Saint Louis University Cancels Circus After PETA Appeal

School Nabs Elephant-Shaped Chocolates in Thanks for Barring Garden Bros. Circus From Chaifetz Arena

For Immediate Release:
May 21, 2018

David Perle 202-483-7382

St. Louis – After PETA pointed out that Garden Bros. Circus has a long history of working with abusive animal exhibitors, Saint Louis University canceled the circus’ scheduled performances at the Chaifetz Arena on June 8 and 9. In thanks, PETA is sending the university’s president a box of elephant-shaped vegan chocolates.

“Garden Bros. Circus has toured without wild animals in Canada and even formed an animal-free unit called The Cirque, yet it’s still bullying elephants into performing tricks throughout the United States,” says PETA Foundation Deputy Director Rachel Mathews. “Compassionate venues like Saint Louis University are helping PETA push the circus toward the animal-free future it must embrace if it wants to keep attracting audiences.”

Garden Bros. Circus has an “F” rating from the Better Business Bureau. Its elephant provider, Carson & Barnes Circus, has been cited for more than 100 violations of the federal Animal Welfare Act. Carson & Barnes’ head trainer was caught on video attacking elephants with a bullhook (a weapon that resembles a fireplace poker with a sharp hook on one end), and in a recent whistleblower complaint, a former Garden Bros. employee described frequently seeing elephants with blood dripping from behind their ears. The whistleblower also reported that the camel handler beat, punched, and kicked a camel after a performance—and the handler was caught last year repeatedly whipping a llama on stage.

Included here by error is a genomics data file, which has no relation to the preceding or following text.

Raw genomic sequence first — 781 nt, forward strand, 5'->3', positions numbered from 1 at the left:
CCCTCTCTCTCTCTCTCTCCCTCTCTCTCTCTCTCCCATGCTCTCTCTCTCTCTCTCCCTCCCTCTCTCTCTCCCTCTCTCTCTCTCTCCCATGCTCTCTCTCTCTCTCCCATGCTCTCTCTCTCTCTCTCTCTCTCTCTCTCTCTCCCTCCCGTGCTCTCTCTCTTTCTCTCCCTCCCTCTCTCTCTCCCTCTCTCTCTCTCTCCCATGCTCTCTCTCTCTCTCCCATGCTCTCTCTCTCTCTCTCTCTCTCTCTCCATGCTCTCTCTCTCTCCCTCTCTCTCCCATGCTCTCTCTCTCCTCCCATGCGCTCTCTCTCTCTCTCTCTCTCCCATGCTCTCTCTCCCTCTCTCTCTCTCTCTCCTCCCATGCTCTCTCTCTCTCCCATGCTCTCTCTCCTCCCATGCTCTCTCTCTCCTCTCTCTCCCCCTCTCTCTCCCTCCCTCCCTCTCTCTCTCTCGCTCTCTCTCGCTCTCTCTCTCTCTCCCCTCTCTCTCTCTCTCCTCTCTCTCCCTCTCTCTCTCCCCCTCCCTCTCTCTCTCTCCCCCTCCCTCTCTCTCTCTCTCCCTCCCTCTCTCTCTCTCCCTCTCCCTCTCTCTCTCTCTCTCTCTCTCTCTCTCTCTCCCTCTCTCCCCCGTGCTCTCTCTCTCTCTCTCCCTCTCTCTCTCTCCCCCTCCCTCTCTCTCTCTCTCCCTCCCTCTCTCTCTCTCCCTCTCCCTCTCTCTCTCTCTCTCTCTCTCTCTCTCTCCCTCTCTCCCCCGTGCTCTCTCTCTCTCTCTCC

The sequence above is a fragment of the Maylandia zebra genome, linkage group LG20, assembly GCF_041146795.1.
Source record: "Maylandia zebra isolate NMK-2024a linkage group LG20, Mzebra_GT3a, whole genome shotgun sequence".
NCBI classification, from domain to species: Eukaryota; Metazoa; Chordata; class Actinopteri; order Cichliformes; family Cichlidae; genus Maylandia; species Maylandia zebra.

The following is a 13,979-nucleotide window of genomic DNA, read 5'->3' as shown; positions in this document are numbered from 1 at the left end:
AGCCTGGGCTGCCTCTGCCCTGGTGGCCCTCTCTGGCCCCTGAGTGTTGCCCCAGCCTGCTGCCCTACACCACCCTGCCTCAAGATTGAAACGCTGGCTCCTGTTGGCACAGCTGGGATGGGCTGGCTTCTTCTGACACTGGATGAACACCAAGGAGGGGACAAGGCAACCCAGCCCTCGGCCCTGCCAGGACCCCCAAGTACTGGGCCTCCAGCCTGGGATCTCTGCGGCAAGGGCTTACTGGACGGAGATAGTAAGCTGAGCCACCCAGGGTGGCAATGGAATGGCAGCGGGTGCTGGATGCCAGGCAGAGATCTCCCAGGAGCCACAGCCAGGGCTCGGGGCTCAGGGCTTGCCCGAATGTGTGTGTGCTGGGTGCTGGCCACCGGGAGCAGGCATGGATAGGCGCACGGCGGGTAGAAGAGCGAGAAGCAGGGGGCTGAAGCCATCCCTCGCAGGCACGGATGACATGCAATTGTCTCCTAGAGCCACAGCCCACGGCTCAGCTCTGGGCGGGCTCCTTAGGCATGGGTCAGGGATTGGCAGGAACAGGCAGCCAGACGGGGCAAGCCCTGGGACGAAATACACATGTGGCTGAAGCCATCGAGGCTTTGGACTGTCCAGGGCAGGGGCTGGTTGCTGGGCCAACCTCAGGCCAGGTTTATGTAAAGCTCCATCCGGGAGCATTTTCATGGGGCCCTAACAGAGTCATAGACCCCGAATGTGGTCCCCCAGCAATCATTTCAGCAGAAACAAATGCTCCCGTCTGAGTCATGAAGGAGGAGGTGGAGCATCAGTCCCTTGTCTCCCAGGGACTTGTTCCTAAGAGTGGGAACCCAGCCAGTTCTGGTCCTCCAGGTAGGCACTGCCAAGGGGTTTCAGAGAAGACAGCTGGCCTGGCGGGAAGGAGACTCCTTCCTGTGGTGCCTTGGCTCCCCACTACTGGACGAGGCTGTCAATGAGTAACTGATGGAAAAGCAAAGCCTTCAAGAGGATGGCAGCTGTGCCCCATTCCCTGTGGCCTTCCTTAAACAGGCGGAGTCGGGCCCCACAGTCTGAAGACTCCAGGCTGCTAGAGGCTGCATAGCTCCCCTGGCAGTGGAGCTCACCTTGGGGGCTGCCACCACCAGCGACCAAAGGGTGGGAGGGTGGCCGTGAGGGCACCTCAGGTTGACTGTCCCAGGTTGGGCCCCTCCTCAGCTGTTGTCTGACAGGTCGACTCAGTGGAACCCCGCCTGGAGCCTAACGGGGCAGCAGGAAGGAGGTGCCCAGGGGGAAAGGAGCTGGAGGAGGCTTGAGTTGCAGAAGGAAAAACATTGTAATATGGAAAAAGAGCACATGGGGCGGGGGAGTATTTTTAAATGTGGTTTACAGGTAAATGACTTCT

PETA—whose motto reads, in part, that “animals are not ours to use for entertainment”—notes that venues and localities across the country, including in Georgia, Minnesota, Mississippi, New York, Vermont, and Virginia, have canceled Garden Bros. shows or barred it from performing with animals.

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 Ingrid E. Newkirk

“Almost all of us grew up eating meat, wearing leather, and going to circuses and zoos. We never considered the impact of these actions on the animals involved. For whatever reason, you are now asking the question: Why should animals have rights?” READ MORE

— Ingrid E. Newkirk, PETA President and co-author of Animalkind